Ecuadorian President Lenín Moreno, in one of his final official acts before leaving office, had some strong words recently for Venezuelan strongman Nicolás Maduro: Keep your hands off Colombia.
Speaking in Miami at an international forum on democracy in the Americas, Moreno should have included Peru as well, because the two countries have become the prime targets of the region’s socialist autocrats.
In my native Peru, the current front-runner for the presidency in the June 6 runoff election is Pedro Castillo, the candidate of Peru Libre, a Marxist-Leninist party. A school teacher and union activist, Castillo led a break-away faction of the teachers’ union that operates as a front for the notorious revolutionary organization Shining Path. The head of Peru Libre, Vladimir Cerrón, is a corrupt former governor and ally of Venezuela and Cuba, who promoted Castillo’s candidacy because he was ineligible to run himself due to his criminal conviction.
If Castillo wins next month, he and Cerrón are expected to follow the game plan that enabled former President Hugo Chávez to turn Venezuela into a dictatorship: replace the elected Congress with a so-called Constituent Assembly, rewrite the Constitution to concentrate virtually all political power in the presidency, undermine the independence of the judiciary and establish a socialist economy.
Peru, unfortunately, is ripe for a radical takeover.
The economic reforms that helped reduce poverty (to a still miserable 21 percent) have stalled, government corruption is rampant and the country’s response to the pandemic has been catastrophic, all of which has lead millions of disaffected Peruvians to put their faith in Castillo’s Trojan horse of authoritarian socialism.
The rival candidate in the runoff, Keiko Fujimori, is the daughter of the jailed former strongman, Alberto Fujimori, and has a less than stellar ethical reputation herself. Many of her critics and adversaries, including yours truly, are supporting her because of her strong commitment to preserve the rule of law and expand economic opportunity through a market economy. She’s all that stands in the way of Venezuela and Cuba’s capture of our country.
In Colombia, meanwhile, President Iván Duque is facing near insurrection, engineered by Diosdado Cabello, one of Venezuelan President Maduro’s top henchmen, who has publicly predicted war “on Colombian soil.”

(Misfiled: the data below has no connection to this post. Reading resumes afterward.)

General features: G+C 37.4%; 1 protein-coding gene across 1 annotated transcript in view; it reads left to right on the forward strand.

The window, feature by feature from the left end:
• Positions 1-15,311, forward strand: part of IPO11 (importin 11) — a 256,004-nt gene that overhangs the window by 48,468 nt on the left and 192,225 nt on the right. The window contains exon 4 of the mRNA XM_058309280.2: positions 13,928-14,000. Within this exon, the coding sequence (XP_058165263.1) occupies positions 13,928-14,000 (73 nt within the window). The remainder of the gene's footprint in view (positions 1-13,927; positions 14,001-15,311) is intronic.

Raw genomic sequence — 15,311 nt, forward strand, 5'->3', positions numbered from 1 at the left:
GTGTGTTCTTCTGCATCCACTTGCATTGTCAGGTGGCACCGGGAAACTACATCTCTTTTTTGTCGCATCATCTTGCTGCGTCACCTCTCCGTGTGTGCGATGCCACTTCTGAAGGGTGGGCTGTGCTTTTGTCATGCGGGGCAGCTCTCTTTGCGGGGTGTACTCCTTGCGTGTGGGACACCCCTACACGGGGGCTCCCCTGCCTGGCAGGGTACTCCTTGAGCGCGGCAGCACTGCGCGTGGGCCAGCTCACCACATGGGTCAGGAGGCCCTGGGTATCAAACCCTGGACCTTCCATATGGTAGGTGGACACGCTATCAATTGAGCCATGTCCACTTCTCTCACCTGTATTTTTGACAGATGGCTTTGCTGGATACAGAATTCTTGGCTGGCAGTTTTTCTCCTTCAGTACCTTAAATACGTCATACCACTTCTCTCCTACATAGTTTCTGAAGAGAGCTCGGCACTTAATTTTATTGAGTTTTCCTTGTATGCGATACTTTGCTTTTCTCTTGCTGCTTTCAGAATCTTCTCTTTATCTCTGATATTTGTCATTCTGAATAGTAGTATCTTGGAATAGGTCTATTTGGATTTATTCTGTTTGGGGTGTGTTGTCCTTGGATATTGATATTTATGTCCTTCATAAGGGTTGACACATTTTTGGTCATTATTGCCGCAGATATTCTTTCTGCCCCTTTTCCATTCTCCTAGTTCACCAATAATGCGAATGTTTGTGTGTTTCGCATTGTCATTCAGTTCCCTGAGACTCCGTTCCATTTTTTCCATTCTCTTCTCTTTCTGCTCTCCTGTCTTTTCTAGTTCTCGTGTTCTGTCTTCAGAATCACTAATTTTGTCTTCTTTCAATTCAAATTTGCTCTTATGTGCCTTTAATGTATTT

Faced with serious economic problems, exacerbated by the pandemic, Duque proposed a number of tax reforms normally associated with the left, such as increasing taxes on the rich and raising taxes on polluting fuels. But he also extended Colombia’s value-added tax (VAT) to certain public services and lowered the income bar at which taxes kick in.
What began in late April as peaceful protests against the proposed middle-class tax hikes quickly turned into destruction and bloodshed, which shows no sign of letting up, even though Duque has withdrawn the problematic tax proposals.
The usual suspects are behind the mayhem: a dissident faction of FARC, the Revolutionary Armed Forces of Colombia—People’s Army terrorist organization, members of the National Liberation Army (ELN), another armed group, drug traffickers and Maduro proxies, who infiltrated Colombia with some 2 million other Venezuelans who have emigrated there in recent years.
The objective was to provoke a violent response from the security forces, something easy to achieve in a country with a history of violence. After a series of brutal police abuses—most notably in Cali, where there were several deaths—Duque was accused of becoming another Augusto Pinochet, Chile’s former military dictator, despite the fact that he had withdrawn the proposed middle-class tax increases days after the protests started and ordered civil authorities to investigate the allegations of police misconduct.
Venezuela, Cuba and their allies in Nicaragua, Argentina and Bolivia see the instability in Peru and the turmoil in Colombia as opportunities to extend the reach of radical socialism in the Western Hemisphere.
With poverty and corruption endemic, political reform rare and ineffective and the COVID-19 pandemic making matters worse, there is abundant popular discontent for the totalitarians to exploit. Let us hope they fail.
Álvaro Vargas Llosa is a senior fellow with the Independent Institute. His latest book is Global Crossings: Immigration, Civilization and America.
The views expressed in this article are the writer’s own.